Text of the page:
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Were the Streets Safe in Victorian Britain?

The Pound and the Shilling, University of Exeter *


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Source 1:
Police gazette,

click for source 3Large file, may be slow to download
Source 3:
Breaking into
a warehouse

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Source 5:
List of
prisoners, 1849

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Source 7:
Most of the visitors to the Great Exhibition came on days when the tickets cost a shilling, or five pence. About 4,500,000 people came on these 'shilling days'. These were working people, who came from all over Britain. The first 'shilling day' was expected to lead to a great deal of trouble. One MP, Colonel Sibthorpe warned that there would be crime and disorder.

So on the first 'shilling day' there was a heavy police presence. But nothing happened. In the five and a half months that the Great Exhibition was open, only seven people were arrested and there was hardly any vandalism.

The men who policed the Great Exhibition were members of the Metropolitan Police force.
This force had been established in 1829 and its police constables were given the nickname 'Peelers' after Sir Robert Peel who was Home Secretary at the time. Until the 1820s the main emphasis in law and order was on punishment, because there were few police forces.

There were 400 offences that carried the death penalty, including picking someone's pocket of anything worth one shilling (5p) or more and stealing anything worth 2.00. Sir Robert Peel abolished almost all of the capital offences (those that carried the death penalty) and also began to reform prisons, as well as setting up the Metropolitan Police Force.

Peel wanted to put the emphasis upon preventing crime, rather than punishing criminals. Some of the novels of Charles Dickens, who was writing in the 1830s and 1840s, show how lawless the streets of British cities could be.
In 'Oliver Twist' Fagin runs a gang of pickpockets, and Bill Sykes is a violent and dangerous criminal. In 'Great Expectations', Pip is befriended by the convict Magwitch, who had escaped from a hulk.

At first the Police Force was not very popular. People were very concerned that the new police should not be like the military and therefore great care was taken to ensure that police constables did not look like soldiers.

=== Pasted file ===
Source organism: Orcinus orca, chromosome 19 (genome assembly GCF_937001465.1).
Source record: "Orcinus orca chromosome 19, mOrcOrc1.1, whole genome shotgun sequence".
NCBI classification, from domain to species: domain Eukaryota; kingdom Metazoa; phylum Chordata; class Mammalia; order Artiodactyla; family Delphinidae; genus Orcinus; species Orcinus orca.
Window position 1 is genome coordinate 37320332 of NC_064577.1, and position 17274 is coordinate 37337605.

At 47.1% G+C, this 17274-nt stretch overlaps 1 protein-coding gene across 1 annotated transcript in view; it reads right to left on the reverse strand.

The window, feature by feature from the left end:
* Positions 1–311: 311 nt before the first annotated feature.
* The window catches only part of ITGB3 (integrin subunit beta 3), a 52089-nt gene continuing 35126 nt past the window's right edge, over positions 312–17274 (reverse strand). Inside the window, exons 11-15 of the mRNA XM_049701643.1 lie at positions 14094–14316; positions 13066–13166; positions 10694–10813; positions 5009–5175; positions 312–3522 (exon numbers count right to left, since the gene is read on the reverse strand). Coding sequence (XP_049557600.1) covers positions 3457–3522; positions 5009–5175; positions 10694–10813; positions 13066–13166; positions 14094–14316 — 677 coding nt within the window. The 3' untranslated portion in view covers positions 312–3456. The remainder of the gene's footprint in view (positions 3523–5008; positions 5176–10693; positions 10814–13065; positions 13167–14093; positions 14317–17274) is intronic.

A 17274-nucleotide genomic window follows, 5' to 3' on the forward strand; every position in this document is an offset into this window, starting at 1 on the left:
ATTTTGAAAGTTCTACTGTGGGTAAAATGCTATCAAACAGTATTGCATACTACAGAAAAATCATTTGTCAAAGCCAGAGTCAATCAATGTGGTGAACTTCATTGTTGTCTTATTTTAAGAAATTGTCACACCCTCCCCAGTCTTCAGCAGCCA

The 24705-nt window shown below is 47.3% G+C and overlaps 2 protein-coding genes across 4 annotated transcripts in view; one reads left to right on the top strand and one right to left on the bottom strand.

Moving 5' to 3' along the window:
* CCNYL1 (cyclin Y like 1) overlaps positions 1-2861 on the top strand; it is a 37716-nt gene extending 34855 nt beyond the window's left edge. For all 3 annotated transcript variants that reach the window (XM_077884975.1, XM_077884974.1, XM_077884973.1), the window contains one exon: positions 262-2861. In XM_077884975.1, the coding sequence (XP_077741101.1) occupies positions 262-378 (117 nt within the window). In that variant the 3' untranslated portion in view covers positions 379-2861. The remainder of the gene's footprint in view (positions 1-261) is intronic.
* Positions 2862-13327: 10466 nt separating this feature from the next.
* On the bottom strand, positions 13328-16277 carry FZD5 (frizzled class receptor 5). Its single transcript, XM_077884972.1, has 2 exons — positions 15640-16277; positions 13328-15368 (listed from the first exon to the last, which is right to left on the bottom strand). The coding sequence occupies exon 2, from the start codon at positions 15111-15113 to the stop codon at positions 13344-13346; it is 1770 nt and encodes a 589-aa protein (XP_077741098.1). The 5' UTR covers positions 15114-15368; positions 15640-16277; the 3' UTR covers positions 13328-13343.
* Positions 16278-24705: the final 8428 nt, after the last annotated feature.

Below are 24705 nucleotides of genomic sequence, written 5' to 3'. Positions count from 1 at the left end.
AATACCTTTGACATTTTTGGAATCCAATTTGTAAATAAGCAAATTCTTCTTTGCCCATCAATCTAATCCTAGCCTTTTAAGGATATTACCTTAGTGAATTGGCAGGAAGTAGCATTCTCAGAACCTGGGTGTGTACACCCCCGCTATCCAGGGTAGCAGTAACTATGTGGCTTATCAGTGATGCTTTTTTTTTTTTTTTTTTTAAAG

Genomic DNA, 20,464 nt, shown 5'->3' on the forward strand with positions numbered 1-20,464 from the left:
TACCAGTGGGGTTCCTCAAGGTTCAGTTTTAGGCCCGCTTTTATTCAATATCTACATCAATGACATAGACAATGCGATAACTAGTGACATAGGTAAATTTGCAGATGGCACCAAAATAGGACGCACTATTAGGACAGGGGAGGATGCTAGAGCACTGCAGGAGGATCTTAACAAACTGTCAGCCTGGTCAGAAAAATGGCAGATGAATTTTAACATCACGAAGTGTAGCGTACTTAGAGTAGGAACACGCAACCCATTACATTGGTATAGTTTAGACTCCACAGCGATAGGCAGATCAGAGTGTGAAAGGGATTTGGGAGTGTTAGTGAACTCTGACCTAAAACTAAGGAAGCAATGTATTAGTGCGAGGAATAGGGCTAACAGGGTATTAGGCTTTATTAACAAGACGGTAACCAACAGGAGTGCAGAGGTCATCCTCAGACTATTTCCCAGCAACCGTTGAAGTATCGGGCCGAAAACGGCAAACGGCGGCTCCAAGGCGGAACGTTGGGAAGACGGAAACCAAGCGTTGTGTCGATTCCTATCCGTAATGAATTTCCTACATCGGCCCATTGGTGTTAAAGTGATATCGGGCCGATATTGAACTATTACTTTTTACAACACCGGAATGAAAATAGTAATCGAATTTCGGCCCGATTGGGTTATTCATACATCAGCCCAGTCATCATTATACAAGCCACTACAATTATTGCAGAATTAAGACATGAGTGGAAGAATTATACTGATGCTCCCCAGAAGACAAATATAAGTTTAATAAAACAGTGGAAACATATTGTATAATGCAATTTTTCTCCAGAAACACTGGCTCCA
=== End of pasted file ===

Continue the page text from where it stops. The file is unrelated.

This is why peelers wore top hats instead of helmets and carried truncheons instead of rifles, although cutlasses were available for emergencies!

The success of the Metropolitan Police Force, however, led other parts of the country to set up their own forces. However, it did not become compulsory for counties and boroughs to have police forces until 1856. The duties of the police were extended as more and more laws were passed.

For example the 1872 Licensing Act made them responsible for supervising public drinking places. Policing was not the only aspect of law and order that changed during the Victorian period.

The ways in which criminals were punished were also changed. 1857 saw the end of Hulk ships. These were anchored ships, which held prisoners who were either awaiting transportation to the colonies, or were used to carry out public works, such as clearing the River Thames.

The transportation of criminals gradually declined and the last convict ship arrived in Australia in 1868. These changes led to a new prison building programme based upon the model prison at Pentonville. Inside these new prisons, prisoners were separated, forbidden to communicate with each other and given meaningless work to do. But did these changes make a difference?

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Source 2:
Breaking into
a house

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Source 4:
Photos of

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Source 6:
Convict ship,